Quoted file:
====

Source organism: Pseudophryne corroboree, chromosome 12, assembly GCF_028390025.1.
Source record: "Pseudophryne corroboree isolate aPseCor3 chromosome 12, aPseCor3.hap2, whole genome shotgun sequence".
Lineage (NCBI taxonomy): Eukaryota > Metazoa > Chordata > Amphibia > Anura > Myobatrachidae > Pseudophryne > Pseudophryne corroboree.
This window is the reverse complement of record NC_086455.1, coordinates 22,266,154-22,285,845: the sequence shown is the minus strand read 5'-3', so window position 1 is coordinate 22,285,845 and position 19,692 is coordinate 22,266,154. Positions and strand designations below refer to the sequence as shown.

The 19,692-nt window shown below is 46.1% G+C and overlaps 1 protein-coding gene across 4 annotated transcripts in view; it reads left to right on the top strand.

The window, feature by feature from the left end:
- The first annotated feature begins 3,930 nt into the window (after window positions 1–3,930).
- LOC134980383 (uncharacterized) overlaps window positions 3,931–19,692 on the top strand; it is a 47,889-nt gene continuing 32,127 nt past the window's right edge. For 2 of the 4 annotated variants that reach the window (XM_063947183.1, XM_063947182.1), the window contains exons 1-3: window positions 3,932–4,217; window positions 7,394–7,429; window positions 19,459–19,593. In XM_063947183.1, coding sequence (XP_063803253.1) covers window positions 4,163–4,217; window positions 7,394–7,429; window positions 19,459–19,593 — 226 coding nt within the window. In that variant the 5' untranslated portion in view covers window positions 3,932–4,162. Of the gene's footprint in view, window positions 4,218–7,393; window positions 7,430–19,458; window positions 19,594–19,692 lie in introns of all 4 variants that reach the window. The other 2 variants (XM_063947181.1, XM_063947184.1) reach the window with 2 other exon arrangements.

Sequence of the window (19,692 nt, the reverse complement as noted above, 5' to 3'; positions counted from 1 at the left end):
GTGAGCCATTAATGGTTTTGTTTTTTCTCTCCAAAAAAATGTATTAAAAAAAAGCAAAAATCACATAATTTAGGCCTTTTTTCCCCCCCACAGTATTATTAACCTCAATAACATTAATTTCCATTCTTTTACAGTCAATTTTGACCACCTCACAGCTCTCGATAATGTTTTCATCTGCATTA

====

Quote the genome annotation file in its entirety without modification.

Source organism: Pseudophryne corroboree, chromosome 12, assembly GCF_028390025.1.
Source record: "Pseudophryne corroboree isolate aPseCor3 chromosome 12, aPseCor3.hap2, whole genome shotgun sequence".
Lineage (NCBI taxonomy): Eukaryota > Metazoa > Chordata > Amphibia > Anura > Myobatrachidae > Pseudophryne > Pseudophryne corroboree.
This window is the reverse complement of record NC_086455.1, coordinates 22,266,154-22,285,845: the sequence shown is the minus strand read 5'-3', so window position 1 is coordinate 22,285,845 and position 19,692 is coordinate 22,266,154. Positions and strand designations below refer to the sequence as shown.

The 19,692-nt window shown below is 46.1% G+C and overlaps 1 protein-coding gene across 4 annotated transcripts in view; it reads left to right on the top strand.

The window, feature by feature from the left end:
- The first annotated feature begins 3,930 nt into the window (after window positions 1–3,930).
- LOC134980383 (uncharacterized) overlaps window positions 3,931–19,692 on the top strand; it is a 47,889-nt gene continuing 32,127 nt past the window's right edge. For 2 of the 4 annotated variants that reach the window (XM_063947183.1, XM_063947182.1), the window contains exons 1-3: window positions 3,932–4,217; window positions 7,394–7,429; window positions 19,459–19,593. In XM_063947183.1, coding sequence (XP_063803253.1) covers window positions 4,163–4,217; window positions 7,394–7,429; window positions 19,459–19,593 — 226 coding nt within the window. In that variant the 5' untranslated portion in view covers window positions 3,932–4,162. Of the gene's footprint in view, window positions 4,218–7,393; window positions 7,430–19,458; window positions 19,594–19,692 lie in introns of all 4 variants that reach the window. The other 2 variants (XM_063947181.1, XM_063947184.1) reach the window with 2 other exon arrangements.

Sequence of the window (19,692 nt, the reverse complement as noted above, 5' to 3'; positions counted from 1 at the left end):
GTGAGCCATTAATGGTTTTGTTTTTTCTCTCCAAAAAAATGTATTAAAAAAAAGCAAAAATCACATAATTTAGGCCTTTTTTCCCCCCCACAGTATTATTAACCTCAATAACATTAATTTCCATTCTTTTACAGTCAATTTTGACCACCTCACAGCTCTCGATAATGTTTTCATCTGCATTA